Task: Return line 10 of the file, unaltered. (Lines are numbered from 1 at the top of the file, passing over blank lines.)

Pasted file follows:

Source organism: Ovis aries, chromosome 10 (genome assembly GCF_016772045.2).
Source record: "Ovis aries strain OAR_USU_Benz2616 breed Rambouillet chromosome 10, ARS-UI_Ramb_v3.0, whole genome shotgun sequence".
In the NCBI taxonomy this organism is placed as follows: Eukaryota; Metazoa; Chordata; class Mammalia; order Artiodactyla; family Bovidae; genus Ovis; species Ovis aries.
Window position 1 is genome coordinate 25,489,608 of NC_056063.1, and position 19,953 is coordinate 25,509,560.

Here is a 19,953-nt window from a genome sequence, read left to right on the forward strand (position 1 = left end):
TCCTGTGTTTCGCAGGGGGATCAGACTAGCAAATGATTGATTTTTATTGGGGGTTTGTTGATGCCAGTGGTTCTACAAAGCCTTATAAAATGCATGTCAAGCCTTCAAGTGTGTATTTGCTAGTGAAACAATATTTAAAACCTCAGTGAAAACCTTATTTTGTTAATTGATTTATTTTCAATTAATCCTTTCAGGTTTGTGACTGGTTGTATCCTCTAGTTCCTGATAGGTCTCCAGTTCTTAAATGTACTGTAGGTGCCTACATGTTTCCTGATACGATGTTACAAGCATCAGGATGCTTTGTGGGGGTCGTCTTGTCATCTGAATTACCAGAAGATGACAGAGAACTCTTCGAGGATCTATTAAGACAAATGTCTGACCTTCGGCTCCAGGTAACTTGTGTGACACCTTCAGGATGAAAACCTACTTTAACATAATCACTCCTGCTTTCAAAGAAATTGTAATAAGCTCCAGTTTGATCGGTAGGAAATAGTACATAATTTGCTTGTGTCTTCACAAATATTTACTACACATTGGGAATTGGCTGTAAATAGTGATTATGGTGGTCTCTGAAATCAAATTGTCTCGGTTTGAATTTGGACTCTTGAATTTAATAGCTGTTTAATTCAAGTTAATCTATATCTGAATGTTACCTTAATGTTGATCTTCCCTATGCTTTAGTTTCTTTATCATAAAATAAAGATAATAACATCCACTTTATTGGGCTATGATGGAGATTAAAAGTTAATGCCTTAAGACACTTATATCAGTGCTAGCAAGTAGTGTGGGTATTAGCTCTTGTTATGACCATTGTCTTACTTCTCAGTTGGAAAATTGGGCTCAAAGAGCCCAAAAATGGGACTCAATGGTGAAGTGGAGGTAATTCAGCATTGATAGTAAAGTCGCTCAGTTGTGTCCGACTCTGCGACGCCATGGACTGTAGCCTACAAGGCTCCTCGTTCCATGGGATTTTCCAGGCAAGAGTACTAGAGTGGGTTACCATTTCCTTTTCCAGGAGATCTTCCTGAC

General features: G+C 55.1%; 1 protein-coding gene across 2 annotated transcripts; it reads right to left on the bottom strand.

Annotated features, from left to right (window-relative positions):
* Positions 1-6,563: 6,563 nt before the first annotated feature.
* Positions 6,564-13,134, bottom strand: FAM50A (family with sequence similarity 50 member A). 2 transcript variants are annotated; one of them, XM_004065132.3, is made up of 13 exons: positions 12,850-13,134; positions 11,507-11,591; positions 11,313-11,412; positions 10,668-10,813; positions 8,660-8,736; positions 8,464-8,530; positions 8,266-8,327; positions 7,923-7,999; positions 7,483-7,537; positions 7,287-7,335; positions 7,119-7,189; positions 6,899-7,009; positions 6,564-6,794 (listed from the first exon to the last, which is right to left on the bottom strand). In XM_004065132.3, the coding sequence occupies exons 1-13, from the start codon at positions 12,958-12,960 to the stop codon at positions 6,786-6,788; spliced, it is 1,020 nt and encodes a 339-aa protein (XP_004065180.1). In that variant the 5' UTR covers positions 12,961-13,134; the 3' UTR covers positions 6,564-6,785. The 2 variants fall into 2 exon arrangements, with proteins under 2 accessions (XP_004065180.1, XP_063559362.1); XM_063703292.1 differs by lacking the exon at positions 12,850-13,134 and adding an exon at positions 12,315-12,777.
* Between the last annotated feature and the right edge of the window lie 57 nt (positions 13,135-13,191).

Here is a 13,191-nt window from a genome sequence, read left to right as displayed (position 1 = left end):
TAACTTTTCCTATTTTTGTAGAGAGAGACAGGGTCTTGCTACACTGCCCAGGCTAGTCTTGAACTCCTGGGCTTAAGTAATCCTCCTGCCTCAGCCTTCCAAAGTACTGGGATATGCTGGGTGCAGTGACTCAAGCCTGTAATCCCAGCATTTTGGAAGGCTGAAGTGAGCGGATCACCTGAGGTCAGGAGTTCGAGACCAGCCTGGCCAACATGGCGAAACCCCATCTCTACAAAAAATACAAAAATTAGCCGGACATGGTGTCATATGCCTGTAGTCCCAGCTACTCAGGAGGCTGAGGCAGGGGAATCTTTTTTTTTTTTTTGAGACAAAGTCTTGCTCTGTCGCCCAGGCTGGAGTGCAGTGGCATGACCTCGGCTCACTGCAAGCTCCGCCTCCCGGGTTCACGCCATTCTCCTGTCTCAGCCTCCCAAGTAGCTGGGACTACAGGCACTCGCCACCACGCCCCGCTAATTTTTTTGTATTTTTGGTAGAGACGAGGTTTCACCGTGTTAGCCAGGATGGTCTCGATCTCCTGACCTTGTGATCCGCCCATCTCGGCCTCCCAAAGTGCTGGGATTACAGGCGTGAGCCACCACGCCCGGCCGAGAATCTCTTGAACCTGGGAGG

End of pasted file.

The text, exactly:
* Positions 6,564-13,134, bottom strand: FAM50A (family with sequence similarity 50 member A). 2 transcript variants are annotated; one of them, XM_004065132.3, is made up of 13 exons: positions 12,850-13,134; positions 11,507-11,591; positions 11,313-11,412; positions 10,668-10,813; positions 8,660-8,736; positions 8,464-8,530; positions 8,266-8,327; positions 7,923-7,999; positions 7,483-7,537; positions 7,287-7,335; positions 7,119-7,189; positions 6,899-7,009; positions 6,564-6,794 (listed from the first exon to the last, which is right to left on the bottom strand). In XM_004065132.3, the coding sequence occupies exons 1-13, from the start codon at positions 12,958-12,960 to the stop codon at positions 6,786-6,788; spliced, it is 1,020 nt and encodes a 339-aa protein (XP_004065180.1). In that variant the 5' UTR covers positions 12,961-13,134; the 3' UTR covers positions 6,564-6,785. The 2 variants fall into 2 exon arrangements, with proteins under 2 accessions (XP_004065180.1, XP_063559362.1); XM_063703292.1 differs by lacking the exon at positions 12,850-13,134 and adding an exon at positions 12,315-12,777.